“The Inserts are done in batches” — Sort each batch by the 4-column PK. This should eliminate many deadlocks and turn the rest into “lock waits”. (That is, when there would have been a deadlock, it can simply wait for the other connection to finish.)
Also, if practical, limit batches to 100 rows.
It is almost always useless to have the
PRIMARY KEY start with the Partition key.
(I agree that you should try to avoid
The classic deadlock is:
I grab row number 1, you grab row 2, then I reach for row 2 (but can’t get it) and you reach for row 1 (and can’t get it). Neither of us is willing to let go of what we have.
So a referee steps in and forces one of us to give back when he has, letting the other proceed to completion.
It is impossible (or impractical) for me (or you) to grab all the rows needed; so the rows are actually grabbed one at a time. Think of a giant
UPDATE that is changing millions of rows. It is not wise to stop everything while I grab all those rows.
This is called “optimistic” — The processing assumes it will succeed and plows ahead. And 99.999…% of the time a typical transaction will finish before any other connection conflicts with it.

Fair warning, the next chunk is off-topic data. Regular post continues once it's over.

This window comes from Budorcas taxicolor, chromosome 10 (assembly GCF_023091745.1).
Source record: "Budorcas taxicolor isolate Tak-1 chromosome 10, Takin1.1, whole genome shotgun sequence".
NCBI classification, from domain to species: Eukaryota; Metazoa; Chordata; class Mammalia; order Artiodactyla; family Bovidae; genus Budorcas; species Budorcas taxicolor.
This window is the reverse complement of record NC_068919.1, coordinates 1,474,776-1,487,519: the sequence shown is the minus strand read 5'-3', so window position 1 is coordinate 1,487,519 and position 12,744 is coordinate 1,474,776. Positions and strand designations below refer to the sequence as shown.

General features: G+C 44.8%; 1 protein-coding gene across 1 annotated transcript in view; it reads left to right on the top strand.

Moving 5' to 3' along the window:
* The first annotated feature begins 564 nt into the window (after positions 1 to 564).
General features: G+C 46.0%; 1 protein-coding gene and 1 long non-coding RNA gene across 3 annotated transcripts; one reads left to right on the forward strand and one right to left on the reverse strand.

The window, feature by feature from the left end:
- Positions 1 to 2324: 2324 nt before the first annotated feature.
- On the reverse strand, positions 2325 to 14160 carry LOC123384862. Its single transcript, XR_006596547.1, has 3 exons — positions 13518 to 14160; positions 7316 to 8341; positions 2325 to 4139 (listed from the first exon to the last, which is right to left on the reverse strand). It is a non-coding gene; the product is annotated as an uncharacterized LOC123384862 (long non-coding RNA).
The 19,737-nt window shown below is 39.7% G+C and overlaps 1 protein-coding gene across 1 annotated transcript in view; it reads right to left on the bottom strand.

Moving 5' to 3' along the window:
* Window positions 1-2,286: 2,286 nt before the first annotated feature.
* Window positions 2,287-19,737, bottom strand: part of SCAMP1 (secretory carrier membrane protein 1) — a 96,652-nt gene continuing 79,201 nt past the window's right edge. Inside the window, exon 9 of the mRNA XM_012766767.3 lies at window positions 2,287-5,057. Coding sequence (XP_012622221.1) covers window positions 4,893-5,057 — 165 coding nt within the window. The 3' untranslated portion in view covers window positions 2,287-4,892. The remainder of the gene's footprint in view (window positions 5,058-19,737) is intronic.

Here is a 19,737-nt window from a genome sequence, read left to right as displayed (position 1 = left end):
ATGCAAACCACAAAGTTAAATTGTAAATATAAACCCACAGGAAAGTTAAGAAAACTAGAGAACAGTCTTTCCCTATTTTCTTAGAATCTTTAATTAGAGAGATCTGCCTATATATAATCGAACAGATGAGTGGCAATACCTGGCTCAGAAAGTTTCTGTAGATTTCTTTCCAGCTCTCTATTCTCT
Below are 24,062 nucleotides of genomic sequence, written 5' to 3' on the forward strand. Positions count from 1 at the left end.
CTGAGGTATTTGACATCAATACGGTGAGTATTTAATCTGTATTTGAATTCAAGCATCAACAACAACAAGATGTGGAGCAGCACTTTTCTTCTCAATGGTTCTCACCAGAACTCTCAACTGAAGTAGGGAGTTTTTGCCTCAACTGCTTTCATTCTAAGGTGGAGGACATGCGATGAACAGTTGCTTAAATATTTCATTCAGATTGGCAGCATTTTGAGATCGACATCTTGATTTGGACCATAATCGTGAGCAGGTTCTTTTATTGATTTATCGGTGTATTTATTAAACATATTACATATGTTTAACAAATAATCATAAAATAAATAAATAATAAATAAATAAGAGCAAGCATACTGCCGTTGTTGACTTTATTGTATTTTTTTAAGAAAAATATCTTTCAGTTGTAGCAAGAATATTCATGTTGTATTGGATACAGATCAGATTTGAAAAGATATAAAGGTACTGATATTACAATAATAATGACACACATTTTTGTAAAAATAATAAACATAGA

If we grab the rows in the same “order” (such as
PRIMARY KEY order), one of us can finish; the other can simply wait. If the wait is only milliseconds, then the delay is imperceptible. (Limiting the batch size helps here.)
It may be better (that is, faster and less likely to deadlock) to get rid of the trigger and simply do two batch statements — one to the original batch
INSERT, the other to batch Upsert (aka IODKU) the summary table.
In any case, catch errors in transactions and replay the entire transaction.
More discussion of high-speed inserting: http://mysql.rjweb.org/doc.php/staging_table (Though not directly applicable, you may find some related tips.)
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